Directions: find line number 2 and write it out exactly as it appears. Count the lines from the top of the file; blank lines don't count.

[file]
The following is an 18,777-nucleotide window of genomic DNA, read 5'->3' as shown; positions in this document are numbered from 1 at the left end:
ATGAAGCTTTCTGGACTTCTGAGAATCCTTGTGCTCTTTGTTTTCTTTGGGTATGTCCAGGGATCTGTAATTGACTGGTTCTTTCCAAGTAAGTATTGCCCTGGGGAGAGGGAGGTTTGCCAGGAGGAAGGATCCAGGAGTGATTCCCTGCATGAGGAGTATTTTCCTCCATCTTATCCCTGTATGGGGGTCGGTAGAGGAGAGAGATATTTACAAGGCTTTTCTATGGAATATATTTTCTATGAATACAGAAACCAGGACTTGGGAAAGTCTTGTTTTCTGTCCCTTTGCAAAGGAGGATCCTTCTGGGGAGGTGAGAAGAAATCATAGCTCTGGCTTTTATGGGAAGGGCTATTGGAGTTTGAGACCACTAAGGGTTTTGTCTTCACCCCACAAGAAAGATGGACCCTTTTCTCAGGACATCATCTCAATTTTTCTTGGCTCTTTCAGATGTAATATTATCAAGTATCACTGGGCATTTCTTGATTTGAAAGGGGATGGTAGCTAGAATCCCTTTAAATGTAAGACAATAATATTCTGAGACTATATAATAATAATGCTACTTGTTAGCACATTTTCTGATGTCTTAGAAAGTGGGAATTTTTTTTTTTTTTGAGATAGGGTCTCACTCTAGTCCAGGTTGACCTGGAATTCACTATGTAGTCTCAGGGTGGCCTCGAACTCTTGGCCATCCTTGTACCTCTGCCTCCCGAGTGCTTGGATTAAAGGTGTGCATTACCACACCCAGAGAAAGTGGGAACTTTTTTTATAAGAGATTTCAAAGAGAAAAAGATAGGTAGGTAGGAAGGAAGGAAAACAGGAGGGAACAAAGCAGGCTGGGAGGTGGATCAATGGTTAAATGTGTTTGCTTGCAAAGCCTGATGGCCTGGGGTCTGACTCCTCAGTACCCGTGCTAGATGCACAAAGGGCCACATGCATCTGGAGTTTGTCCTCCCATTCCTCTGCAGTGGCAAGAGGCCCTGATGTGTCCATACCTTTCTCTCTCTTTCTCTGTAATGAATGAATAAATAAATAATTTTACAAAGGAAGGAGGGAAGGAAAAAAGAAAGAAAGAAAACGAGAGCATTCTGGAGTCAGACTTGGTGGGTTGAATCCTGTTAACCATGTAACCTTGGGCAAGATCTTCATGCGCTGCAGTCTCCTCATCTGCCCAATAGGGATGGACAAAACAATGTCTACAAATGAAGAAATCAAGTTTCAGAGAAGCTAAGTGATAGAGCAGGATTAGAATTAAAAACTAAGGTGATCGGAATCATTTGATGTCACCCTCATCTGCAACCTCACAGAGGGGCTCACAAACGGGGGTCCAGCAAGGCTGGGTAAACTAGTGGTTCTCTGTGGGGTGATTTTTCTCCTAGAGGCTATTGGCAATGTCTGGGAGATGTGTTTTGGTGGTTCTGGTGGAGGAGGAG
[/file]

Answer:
ATGAAGCTTTCTGGACTTCTGAGAATCCTTGTGCTCTTTGTTTTCTTTGGGTATGTCCAGGGATCTGTAATTGACTGGTTCTTTCCAAGTAAGTATTGCCCTGGGGAGAGGGAGGTTTGCCAGGAGGAAGGATCCAGGAGTGATTCCCTGCATGAGGAGTATTTTCCTCCATCTTATCCCTGTATGGGGGTCGGTAGAGGAGAGAGATATTTACAAGGCTTTTCTATGGAATATATTTTCTATGAATACAGAAACCAGGACTTGGGAAAGTCTTGTTTTCTGTCCCTTTGCAAAGGAGGATCCTTCTGGGGAGGTGAGAAGAAATCATAGCTCTGGCTTTTATGGGAAGGGCTATTGGAGTTTGAGACCACTAAGGGTTTTGTCTTCACCCCACAAGAAAGATGGACCCTTTTCTCAGGACATCATCTCAATTTTTCTTGGCTCTTTCAGATGTAATATTATCAAGTATCACTGGGCATTTCTTGATTTGAAAGGGGATGGTAGCTAGAATCCCTTTAAATGTAAGACAATAATATTCTGAGACTATATAATAATAATGCTACTTGTTAGCACATTTTCTGATGTCTTAGAAAGTGGGAATTTTTTTTTTTTTTGAGATAGGGTCTCACTCTAGTCCAGGTTGACCTGGAATTCACTATGTAGTCTCAGGGTGGCCTCGAACTCTTGGCCATCCTTGTACCTCTGCCTCCCGAGTGCTTGGATTAAAGGTGTGCATTACCACACCCAGAGAAAGTGGGAACTTTTTTTATAAGAGATTTCAAAGAGAAAAAGATAGGTAGGTAGGAAGGAAGGAAAACAGGAGGGAACAAAGCAGGCTGGGAGGTGGATCAATGGTTAAATGTGTTTGCTTGCAAAGCCTGATGGCCTGGGGTCTGACTCCTCAGTACCCGTGCTAGATGCACAAAGGGCCACATGCATCTGGAGTTTGTCCTCCCATTCCTCTGCAGTGGCAAGAGGCCCTGATGTGTCCATACCTTTCTCTCTCTTTCTCTGTAATGAATGAATAAATAAATAATTTTACAAAGGAAGGAGGGAAGGAAAAAAGAAAGAAAGAAAACGAGAGCATTCTGGAGTCAGACTTGGTGGGTTGAATCCTGTTAACCATGTAACCTTGGGCAAGATCTTCATGCGCTGCAGTCTCCTCATCTGCCCAATAGGGATGGACAAAACAATGTCTACAAATGAAGAAATCAAGTTTCAGAGAAGCTAAGTGATAGAGCAGGATTAGAATTAAAAACTAAGGTGATCGGAATCATTTGATGTCACCCTCATCTGCAACCTCACAGAGGGGCTCACAAACGGGGGTCCAGCAAGGCTGGGTAAACTAGTGGTTCTCTGTGGGGTGATTTTTCTCCTAGAGGCTATTGGCAATGTCTGGGAGATGTGTTTTGGTGGTTCTGGTGGAGGAGGAG